Anyway, the beta for the final TenFourFox Feature Parity Release, FPR32, is now available (downloads, hashes, release notes). This release adds another special preference dialogue for auto reader view, allowing you to automatically jump to reader view for subpages or all pages of domains you enter. I also updated Readability, the underlying Reader View library, to the current tip and also refreshed the ATSUI font blocklist. It will become final on or about April 20 parallel to Firefox 88.

    I received lots of kind messages which I have been replying to. Many people appreciated that they could use their hardware for longer, even if they themselves are no longer using their Power Macs, and I even heard about a iMac G4 that is currently a TenFourFox-powered kiosk. I'm willing to bet there are actually a number of these systems hauled out of the closet easily serving such purposes by displaying a ticker or dashboard that can be tweaked to render quickly.

  • SeaMonkey 2.53.7 compiled for EasyOS Dunfell x86_64

    Planning to release EasyOS 2.6.2 Dunfell series soon, which will have this SM.

  • WWW: Chromium, Firefox, and Tor

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    • Chromium monoculture marches on

      What’s the situation half a year later? Mixed, but the trajectory is clearly downwards. Three new sites that Clara and I frequent either mandate Chrome, or recommend it. Two further sites don’t mention Chrome, but specific functions no longer work. We raise complaints with the bank or site operators pointing out the accessibility concerns of their exclusionary designs, and how they’re in breach of their own charters and industry guidelines. But this needs to be a concerted effort, just as we all did before.

    • Mozilla Security Blog: Firefox 87 trims HTTP Referrers by default to protect user privacy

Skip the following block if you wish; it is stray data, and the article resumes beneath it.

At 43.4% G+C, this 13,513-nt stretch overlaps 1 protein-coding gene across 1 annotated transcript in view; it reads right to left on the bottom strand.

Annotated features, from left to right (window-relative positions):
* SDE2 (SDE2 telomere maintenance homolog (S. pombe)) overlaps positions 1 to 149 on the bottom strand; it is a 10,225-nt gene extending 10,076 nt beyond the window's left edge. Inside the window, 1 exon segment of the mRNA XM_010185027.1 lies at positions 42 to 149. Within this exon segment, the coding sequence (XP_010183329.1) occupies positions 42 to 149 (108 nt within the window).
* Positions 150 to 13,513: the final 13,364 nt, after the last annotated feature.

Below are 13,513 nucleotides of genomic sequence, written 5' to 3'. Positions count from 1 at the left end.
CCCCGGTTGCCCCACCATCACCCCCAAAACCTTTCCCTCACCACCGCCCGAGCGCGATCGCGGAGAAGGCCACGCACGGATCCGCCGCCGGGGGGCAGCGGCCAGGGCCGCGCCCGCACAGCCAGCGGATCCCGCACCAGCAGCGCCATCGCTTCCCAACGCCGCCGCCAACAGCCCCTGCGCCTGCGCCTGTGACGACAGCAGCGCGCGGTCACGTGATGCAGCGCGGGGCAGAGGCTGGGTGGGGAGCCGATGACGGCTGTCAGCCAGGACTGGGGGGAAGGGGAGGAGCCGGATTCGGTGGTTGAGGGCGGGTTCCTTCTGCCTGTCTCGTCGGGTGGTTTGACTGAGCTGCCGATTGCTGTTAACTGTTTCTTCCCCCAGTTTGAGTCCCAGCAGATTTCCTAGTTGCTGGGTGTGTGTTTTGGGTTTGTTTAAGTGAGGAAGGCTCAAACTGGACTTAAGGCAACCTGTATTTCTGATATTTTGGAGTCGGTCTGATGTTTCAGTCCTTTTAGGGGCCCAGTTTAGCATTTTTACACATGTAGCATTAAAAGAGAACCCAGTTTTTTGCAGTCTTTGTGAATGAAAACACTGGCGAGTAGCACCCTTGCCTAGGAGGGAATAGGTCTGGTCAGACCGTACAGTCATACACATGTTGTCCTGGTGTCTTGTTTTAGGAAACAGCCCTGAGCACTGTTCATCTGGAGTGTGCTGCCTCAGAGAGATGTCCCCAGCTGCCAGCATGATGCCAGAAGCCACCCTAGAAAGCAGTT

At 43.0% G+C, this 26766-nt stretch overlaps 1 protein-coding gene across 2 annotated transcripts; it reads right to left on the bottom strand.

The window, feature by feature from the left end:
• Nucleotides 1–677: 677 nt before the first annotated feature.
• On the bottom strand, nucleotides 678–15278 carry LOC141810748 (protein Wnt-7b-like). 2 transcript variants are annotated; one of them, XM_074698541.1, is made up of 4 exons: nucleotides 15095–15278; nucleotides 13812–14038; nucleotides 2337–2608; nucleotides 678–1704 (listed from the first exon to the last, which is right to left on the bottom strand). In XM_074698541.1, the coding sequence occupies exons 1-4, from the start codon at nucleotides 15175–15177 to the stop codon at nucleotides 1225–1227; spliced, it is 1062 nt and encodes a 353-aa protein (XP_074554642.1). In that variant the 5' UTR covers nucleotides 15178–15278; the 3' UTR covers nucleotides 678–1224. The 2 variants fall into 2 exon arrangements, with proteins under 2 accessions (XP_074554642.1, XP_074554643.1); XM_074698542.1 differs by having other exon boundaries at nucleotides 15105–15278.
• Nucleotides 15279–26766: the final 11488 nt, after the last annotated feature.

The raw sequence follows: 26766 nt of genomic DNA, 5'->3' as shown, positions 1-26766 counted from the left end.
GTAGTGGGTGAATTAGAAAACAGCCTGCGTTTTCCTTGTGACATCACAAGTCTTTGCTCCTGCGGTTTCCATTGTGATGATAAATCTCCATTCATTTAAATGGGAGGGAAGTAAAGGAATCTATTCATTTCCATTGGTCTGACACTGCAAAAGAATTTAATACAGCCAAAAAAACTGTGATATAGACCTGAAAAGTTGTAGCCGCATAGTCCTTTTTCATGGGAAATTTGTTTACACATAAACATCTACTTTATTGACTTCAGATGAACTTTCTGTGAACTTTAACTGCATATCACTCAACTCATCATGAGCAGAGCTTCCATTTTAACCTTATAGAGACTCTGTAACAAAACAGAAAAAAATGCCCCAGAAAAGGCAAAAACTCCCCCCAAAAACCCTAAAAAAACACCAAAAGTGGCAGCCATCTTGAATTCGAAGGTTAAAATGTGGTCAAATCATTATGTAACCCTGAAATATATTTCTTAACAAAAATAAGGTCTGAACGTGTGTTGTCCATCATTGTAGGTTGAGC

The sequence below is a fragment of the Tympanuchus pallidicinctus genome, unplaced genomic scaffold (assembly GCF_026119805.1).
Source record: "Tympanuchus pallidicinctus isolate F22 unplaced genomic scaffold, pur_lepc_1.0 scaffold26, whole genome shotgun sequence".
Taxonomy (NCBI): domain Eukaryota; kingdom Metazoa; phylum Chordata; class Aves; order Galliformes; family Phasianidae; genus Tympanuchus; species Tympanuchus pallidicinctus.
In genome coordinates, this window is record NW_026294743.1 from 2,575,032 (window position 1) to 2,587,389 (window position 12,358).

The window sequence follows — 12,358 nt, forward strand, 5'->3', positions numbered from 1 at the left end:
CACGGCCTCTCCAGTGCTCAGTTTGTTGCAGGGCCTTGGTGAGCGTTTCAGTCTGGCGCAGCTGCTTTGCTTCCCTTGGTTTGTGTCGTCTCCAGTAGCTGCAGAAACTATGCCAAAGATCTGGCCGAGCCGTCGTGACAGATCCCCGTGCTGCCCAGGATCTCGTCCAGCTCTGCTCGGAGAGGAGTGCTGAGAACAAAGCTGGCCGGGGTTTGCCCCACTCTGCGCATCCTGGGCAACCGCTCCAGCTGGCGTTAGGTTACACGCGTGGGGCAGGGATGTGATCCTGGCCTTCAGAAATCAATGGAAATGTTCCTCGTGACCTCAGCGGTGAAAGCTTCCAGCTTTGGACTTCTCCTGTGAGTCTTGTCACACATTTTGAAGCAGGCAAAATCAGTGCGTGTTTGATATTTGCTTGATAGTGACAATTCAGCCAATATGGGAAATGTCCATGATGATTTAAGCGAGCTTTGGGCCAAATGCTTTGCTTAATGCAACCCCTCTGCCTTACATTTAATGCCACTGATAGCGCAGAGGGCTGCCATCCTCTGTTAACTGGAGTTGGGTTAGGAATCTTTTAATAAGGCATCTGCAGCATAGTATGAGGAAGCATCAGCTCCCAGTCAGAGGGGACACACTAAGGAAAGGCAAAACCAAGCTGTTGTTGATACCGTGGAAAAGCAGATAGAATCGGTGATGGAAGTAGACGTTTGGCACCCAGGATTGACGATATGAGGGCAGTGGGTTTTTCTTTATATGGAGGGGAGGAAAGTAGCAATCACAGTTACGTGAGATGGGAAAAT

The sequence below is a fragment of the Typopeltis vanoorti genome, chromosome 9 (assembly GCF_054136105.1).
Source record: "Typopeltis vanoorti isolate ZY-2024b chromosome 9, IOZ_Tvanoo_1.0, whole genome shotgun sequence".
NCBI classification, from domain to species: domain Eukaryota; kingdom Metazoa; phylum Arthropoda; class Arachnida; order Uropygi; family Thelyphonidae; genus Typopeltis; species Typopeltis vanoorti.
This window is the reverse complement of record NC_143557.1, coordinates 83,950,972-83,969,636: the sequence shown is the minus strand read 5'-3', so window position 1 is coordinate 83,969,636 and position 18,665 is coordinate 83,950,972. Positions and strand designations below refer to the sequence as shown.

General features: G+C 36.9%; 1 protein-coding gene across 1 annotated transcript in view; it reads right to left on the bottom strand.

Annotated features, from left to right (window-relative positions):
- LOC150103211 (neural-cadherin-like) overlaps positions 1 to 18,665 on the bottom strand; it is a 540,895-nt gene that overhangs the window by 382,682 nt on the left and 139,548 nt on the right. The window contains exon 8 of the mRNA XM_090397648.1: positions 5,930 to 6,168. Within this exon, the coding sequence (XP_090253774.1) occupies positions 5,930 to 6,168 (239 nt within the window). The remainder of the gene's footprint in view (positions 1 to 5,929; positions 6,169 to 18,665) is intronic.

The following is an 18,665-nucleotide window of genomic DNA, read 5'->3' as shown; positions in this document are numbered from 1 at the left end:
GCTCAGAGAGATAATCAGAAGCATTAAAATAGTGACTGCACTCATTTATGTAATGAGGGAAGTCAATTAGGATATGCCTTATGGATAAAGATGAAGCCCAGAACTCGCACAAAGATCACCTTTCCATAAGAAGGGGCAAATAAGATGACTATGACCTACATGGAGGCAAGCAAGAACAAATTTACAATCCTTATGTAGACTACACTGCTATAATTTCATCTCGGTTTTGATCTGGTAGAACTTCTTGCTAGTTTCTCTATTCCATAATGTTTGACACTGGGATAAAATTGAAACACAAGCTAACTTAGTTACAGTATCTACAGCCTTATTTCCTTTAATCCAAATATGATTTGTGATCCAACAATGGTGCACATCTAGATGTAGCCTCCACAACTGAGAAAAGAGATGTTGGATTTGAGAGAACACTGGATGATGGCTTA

We are pleased to announce that Firefox 87 will introduce a stricter, more privacy-preserving default Referrer Policy. From now on, by default, Firefox will trim path and query string information from referrer headers to prevent sites from accidentally leaking sensitive user data.

    • New Release: Tor Browser 10.5a12 (Android Only)

      Tor Browser 10.5a12 is now available from the Tor Browser Alpha download page and also from our distribution directory.

      Note: This is an alpha release, an experimental version for users who want to help us test new features. For everyone else, we recommend downloading the latest stable release for Android instead.

    Daniel Stenberg: curl is 23 years old today

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    curl’s official birthday was March 20, 1998. That was the day the first ever tarball was made available that could build a tool named curl. I put it together and I called it curl 4.0 since I kept the version numbering from the previous names I had used for the tool. Or rather, I bumped it up from 3.12 which was the last version I used under the previous name: urlget.

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    The GNU Project Is Looking For Volunteers To Write Free JavaScript Replacements For Non-Free Web Apps

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    Most modern websites run lots and lots of non-free JavaScript programs in your web browser when you visit them. The GNU project would very much like to replace these non-free programs with free ones. They are looking for volunteers to help out with this enormous undertaking.